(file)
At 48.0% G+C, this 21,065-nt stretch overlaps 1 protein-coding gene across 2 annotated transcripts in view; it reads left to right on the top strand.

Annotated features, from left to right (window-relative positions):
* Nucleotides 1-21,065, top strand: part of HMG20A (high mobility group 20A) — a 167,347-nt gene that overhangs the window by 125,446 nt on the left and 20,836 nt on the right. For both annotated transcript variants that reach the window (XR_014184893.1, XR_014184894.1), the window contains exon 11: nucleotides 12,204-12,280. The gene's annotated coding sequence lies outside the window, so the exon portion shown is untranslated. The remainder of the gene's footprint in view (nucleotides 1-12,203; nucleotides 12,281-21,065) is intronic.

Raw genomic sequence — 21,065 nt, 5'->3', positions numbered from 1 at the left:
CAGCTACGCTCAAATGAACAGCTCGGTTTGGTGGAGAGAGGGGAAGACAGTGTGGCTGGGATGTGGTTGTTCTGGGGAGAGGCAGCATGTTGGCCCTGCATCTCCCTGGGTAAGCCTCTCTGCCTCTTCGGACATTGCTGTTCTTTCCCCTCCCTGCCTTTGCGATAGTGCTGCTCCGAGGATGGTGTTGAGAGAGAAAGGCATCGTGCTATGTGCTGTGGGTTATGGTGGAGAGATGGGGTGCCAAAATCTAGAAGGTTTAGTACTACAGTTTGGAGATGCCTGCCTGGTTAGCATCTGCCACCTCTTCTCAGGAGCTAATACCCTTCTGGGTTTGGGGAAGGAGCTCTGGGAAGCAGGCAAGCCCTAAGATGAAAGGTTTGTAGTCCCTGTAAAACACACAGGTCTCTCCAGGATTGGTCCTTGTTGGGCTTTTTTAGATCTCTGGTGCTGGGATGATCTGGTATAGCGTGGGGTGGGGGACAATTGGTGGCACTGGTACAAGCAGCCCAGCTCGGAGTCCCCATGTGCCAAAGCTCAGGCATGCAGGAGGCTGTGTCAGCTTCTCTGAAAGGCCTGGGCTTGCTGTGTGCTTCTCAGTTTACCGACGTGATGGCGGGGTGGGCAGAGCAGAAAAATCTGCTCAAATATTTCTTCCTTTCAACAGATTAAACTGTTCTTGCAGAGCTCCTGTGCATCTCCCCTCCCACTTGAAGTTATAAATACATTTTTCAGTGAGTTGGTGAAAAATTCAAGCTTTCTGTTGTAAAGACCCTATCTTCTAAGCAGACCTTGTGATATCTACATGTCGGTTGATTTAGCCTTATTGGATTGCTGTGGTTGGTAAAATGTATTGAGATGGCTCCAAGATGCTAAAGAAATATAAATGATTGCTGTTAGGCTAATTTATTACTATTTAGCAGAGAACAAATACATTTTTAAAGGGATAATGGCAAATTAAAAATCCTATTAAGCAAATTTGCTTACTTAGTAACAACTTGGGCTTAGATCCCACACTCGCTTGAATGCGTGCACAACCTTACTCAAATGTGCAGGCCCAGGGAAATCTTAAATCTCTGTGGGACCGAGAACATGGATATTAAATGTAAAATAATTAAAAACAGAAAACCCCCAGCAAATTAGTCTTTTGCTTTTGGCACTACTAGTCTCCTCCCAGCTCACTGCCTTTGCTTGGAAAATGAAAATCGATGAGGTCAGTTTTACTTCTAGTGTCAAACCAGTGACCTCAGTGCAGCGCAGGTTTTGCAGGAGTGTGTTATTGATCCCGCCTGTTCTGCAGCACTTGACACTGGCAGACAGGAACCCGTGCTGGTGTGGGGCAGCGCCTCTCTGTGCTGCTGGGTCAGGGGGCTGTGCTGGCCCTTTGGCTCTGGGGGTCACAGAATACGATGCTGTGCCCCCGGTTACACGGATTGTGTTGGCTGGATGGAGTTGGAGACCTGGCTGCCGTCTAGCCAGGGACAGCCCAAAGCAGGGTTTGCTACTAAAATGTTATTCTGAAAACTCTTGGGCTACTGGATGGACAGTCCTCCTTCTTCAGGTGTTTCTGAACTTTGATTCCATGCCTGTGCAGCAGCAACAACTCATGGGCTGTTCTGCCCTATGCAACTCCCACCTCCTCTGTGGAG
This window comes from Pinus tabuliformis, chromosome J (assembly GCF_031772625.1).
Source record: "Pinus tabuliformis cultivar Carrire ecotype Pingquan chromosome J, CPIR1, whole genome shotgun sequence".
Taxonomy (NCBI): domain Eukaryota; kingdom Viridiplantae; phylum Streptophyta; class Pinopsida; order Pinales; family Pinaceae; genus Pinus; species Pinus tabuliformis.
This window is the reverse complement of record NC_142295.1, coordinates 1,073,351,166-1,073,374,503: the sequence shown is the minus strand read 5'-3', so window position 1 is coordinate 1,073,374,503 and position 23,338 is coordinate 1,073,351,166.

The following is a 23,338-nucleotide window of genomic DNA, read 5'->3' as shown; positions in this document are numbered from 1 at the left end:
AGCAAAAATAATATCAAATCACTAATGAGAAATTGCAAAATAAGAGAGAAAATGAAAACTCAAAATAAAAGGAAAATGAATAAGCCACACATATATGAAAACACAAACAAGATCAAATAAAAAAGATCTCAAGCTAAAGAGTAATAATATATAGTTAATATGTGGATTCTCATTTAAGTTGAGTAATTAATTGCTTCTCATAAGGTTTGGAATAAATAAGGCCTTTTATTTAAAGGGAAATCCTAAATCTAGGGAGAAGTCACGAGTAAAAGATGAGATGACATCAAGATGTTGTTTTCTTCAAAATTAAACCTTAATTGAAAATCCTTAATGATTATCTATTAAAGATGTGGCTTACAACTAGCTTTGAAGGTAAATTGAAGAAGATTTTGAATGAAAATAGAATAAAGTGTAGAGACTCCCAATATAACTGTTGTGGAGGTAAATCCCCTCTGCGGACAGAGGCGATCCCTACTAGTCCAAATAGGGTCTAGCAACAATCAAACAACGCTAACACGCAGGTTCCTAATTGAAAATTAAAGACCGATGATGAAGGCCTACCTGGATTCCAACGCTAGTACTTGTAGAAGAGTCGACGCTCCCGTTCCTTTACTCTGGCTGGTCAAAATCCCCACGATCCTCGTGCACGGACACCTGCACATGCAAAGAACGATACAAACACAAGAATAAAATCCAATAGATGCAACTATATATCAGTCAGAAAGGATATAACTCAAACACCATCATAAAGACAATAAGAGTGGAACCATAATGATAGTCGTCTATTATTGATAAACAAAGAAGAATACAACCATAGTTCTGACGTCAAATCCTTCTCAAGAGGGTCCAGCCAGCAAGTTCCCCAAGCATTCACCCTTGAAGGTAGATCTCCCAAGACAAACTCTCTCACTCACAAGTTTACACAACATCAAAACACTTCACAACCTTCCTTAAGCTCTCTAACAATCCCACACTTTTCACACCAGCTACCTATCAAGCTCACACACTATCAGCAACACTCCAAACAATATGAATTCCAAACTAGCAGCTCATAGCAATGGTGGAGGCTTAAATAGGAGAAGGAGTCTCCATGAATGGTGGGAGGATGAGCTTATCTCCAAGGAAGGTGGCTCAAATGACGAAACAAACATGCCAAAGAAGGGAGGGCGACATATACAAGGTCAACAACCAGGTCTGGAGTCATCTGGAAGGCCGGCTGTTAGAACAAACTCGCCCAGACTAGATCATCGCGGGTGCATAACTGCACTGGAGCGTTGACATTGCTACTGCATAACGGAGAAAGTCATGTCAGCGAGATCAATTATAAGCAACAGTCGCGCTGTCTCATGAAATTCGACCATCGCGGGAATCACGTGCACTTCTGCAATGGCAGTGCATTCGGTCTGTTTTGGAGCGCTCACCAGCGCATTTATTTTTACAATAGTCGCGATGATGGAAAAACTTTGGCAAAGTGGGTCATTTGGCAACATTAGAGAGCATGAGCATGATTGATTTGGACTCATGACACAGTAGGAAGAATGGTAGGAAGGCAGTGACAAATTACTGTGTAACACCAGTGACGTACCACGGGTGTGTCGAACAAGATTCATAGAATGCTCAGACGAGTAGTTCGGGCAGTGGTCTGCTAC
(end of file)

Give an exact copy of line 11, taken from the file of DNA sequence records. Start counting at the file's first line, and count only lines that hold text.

AGCAAAAATAATATCAAATCACTAATGAGAAATTGCAAAATAAGAGAGAAAATGAAAACTCAAAATAAAAGGAAAATGAATAAGCCACACATATATGAAAACACAAACAAGATCAAATAAAAAAGATCTCAAGCTAAAGAGTAATAATATATAGTTAATATGTGGATTCTCATTTAAGTTGAGTAATTAATTGCTTCTCATAAGGTTTGGAATAAATAAGGCCTTTTATTTAAAGGGAAATCCTAAATCTAGGGAGAAGTCACGAGTAAAAGATGAGATGACATCAAGATGTTGTTTTCTTCAAAATTAAACCTTAATTGAAAATCCTTAATGATTATCTATTAAAGATGTGGCTTACAACTAGCTTTGAAGGTAAATTGAAGAAGATTTTGAATGAAAATAGAATAAAGTGTAGAGACTCCCAATATAACTGTTGTGGAGGTAAATCCCCTCTGCGGACAGAGGCGATCCCTACTAGTCCAAATAGGGTCTAGCAACAATCAAACAACGCTAACACGCAGGTTCCTAATTGAAAATTAAAGACCGATGATGAAGGCCTACCTGGATTCCAACGCTAGTACTTGTAGAAGAGTCGACGCTCCCGTTCCTTTACTCTGGCTGGTCAAAATCCCCACGATCCTCGTGCACGGACACCTGCACATGCAAAGAACGATACAAACACAAGAATAAAATCCAATAGATGCAACTATATATCAGTCAGAAAGGATATAACTCAAACACCATCATAAAGACAATAAGAGTGGAACCATAATGATAGTCGTCTATTATTGATAAACAAAGAAGAATACAACCATAGTTCTGACGTCAAATCCTTCTCAAGAGGGTCCAGCCAGCAAGTTCCCCAAGCATTCACCCTTGAAGGTAGATCTCCCAAGACAAACTCTCTCACTCACAAGTTTACACAACATCAAAACACTTCACAACCTTCCTTAAGCTCTCTAACAATCCCACACTTTTCACACCAGCTACCTATCAAGCTCACACACTATCAGCAACACTCCAAACAATATGAATTCCAAACTAGCAGCTCATAGCAATGGTGGAGGCTTAAATAGGAGAAGGAGTCTCCATGAATGGTGGGAGGATGAGCTTATCTCCAAGGAAGGTGGCTCAAATGACGAAACAAACATGCCAAAGAAGGGAGGGCGACATATACAAGGTCAACAACCAGGTCTGGAGTCATCTGGAAGGCCGGCTGTTAGAACAAACTCGCCCAGACTAGATCATCGCGGGTGCATAACTGCACTGGAGCGTTGACATTGCTACTGCATAACGGAGAAAGTCATGTCAGCGAGATCAATTATAAGCAACAGTCGCGCTGTCTCATGAAATTCGACCATCGCGGGAATCACGTGCACTTCTGCAATGGCAGTGCATTCGGTCTGTTTTGGAGCGCTCACCAGCGCATTTATTTTTACAATAGTCGCGATGATGGAAAAACTTTGGCAAAGTGGGTCATTTGGCAACATTAGAGAGCATGAGCATGATTGATTTGGACTCATGACACAGTAGGAAGAATGGTAGGAAGGCAGTGACAAATTACTGTGTAACACCAGTGACGTACCACGGGTGTGTCGAACAAGATTCATAGAATGCTCAGACGAGTAGTTCGGGCAGTGGTCTGCTAC